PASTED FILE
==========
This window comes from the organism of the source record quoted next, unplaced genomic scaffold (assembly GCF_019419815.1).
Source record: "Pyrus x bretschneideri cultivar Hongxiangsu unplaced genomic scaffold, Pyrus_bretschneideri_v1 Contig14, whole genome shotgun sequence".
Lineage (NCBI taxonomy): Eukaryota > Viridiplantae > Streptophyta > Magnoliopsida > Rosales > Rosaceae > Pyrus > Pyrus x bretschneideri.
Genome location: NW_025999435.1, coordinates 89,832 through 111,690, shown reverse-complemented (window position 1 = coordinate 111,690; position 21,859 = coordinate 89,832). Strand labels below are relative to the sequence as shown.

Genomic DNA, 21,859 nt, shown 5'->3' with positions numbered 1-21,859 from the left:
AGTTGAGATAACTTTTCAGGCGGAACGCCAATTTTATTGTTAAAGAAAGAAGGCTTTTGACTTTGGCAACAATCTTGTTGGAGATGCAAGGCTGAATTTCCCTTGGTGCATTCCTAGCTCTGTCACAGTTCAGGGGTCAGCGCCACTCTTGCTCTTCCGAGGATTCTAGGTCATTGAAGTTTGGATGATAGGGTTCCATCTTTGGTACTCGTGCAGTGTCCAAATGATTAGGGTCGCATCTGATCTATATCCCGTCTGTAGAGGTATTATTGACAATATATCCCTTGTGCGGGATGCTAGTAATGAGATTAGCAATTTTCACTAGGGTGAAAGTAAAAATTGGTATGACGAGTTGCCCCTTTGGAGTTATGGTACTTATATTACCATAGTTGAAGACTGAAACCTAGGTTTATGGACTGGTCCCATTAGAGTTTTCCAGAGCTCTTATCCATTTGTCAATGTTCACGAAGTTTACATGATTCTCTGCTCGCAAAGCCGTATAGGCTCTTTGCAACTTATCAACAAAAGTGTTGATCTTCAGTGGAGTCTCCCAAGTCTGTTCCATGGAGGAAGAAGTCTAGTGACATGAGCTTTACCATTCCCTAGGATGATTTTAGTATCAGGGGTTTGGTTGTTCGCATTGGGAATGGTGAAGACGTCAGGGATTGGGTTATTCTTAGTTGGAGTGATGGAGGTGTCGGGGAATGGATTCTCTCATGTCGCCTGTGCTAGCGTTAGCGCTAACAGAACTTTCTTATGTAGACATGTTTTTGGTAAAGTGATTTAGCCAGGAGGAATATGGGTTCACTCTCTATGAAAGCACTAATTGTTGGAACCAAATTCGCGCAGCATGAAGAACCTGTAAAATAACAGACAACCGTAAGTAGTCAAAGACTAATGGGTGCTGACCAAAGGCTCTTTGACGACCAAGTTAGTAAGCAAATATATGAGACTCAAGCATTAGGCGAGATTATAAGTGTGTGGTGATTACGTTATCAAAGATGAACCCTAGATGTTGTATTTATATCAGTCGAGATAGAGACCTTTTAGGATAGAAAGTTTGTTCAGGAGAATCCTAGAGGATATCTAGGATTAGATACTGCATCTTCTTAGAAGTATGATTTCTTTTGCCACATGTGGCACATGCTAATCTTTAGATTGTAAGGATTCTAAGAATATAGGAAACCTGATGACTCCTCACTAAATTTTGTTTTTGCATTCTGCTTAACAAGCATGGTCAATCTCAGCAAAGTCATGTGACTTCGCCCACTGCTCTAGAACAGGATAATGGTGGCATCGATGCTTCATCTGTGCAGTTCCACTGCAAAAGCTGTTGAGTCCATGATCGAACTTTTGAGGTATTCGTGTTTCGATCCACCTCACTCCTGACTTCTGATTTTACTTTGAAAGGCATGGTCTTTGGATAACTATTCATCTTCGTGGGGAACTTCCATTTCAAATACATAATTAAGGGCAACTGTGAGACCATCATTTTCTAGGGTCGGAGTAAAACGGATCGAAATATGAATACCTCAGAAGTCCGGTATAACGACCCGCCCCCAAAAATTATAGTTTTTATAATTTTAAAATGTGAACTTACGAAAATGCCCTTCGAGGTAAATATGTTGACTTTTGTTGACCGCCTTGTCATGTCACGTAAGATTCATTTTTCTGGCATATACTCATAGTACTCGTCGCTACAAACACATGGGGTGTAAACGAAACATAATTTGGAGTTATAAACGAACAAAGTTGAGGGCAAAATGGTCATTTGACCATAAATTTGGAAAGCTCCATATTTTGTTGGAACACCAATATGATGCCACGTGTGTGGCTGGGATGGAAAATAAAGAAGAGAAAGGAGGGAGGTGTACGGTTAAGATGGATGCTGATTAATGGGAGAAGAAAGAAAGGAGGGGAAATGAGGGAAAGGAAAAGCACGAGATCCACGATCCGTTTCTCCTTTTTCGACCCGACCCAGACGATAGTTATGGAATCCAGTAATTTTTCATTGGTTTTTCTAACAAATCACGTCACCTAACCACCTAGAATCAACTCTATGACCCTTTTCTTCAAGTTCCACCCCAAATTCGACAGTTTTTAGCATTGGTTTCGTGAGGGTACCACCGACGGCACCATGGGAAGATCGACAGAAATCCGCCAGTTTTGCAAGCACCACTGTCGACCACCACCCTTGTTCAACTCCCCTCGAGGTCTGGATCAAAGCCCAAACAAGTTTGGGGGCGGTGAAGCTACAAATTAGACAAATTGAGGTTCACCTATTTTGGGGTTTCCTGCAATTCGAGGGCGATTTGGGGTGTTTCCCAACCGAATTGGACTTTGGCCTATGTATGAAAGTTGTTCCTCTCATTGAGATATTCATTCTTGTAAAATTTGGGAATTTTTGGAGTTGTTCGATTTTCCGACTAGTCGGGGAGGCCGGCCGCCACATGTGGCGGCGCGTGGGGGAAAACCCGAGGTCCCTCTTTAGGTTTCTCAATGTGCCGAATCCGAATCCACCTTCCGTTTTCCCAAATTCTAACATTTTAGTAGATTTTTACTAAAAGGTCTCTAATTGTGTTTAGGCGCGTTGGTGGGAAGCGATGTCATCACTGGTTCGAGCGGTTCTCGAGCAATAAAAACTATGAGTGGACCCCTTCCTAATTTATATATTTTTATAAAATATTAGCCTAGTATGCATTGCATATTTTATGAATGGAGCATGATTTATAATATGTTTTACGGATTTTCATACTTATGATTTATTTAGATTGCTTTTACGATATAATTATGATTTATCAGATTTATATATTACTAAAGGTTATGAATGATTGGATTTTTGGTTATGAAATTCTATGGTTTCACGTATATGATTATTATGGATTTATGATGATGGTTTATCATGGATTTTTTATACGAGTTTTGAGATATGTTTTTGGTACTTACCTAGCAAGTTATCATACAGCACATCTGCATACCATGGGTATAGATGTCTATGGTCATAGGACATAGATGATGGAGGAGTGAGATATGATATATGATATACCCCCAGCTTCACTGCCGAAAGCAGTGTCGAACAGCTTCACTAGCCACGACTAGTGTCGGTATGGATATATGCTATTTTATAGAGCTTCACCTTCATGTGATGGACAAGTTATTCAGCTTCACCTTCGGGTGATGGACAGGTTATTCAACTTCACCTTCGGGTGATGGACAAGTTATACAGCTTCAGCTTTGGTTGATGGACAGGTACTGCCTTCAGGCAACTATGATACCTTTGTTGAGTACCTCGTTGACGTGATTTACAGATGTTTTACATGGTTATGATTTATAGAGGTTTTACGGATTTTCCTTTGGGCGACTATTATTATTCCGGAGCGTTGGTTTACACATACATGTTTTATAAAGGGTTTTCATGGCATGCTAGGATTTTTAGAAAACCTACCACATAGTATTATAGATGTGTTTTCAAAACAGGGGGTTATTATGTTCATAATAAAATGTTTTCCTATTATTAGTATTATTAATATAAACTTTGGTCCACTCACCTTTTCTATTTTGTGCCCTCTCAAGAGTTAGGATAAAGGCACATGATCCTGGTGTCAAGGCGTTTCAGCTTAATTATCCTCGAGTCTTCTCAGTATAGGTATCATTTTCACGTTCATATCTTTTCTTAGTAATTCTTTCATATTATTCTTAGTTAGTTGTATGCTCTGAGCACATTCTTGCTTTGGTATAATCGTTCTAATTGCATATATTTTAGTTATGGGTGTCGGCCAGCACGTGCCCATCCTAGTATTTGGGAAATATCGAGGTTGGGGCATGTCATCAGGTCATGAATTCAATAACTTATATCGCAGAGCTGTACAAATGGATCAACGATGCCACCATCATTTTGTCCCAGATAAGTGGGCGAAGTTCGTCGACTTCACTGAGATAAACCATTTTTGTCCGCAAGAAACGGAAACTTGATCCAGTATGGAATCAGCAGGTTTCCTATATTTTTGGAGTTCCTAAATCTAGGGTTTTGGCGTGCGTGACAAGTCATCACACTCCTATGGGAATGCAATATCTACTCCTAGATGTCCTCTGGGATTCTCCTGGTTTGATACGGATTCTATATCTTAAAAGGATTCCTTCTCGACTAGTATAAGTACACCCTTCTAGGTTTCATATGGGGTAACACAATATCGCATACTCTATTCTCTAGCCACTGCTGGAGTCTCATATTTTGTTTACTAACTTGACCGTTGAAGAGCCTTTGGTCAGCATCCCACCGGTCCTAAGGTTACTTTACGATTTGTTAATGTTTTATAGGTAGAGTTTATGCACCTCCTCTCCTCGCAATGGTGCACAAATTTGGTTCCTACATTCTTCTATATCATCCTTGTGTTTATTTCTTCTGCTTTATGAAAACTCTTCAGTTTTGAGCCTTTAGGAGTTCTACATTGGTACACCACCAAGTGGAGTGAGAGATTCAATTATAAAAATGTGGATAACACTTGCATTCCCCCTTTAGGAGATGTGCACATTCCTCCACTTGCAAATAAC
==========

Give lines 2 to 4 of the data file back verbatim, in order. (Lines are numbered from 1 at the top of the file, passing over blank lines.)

Source record: "Pyrus x bretschneideri cultivar Hongxiangsu unplaced genomic scaffold, Pyrus_bretschneideri_v1 Contig14, whole genome shotgun sequence".
Lineage (NCBI taxonomy): Eukaryota > Viridiplantae > Streptophyta > Magnoliopsida > Rosales > Rosaceae > Pyrus > Pyrus x bretschneideri.
Genome location: NW_025999435.1, coordinates 89,832 through 111,690, shown reverse-complemented (window position 1 = coordinate 111,690; position 21,859 = coordinate 89,832). Strand labels below are relative to the sequence as shown.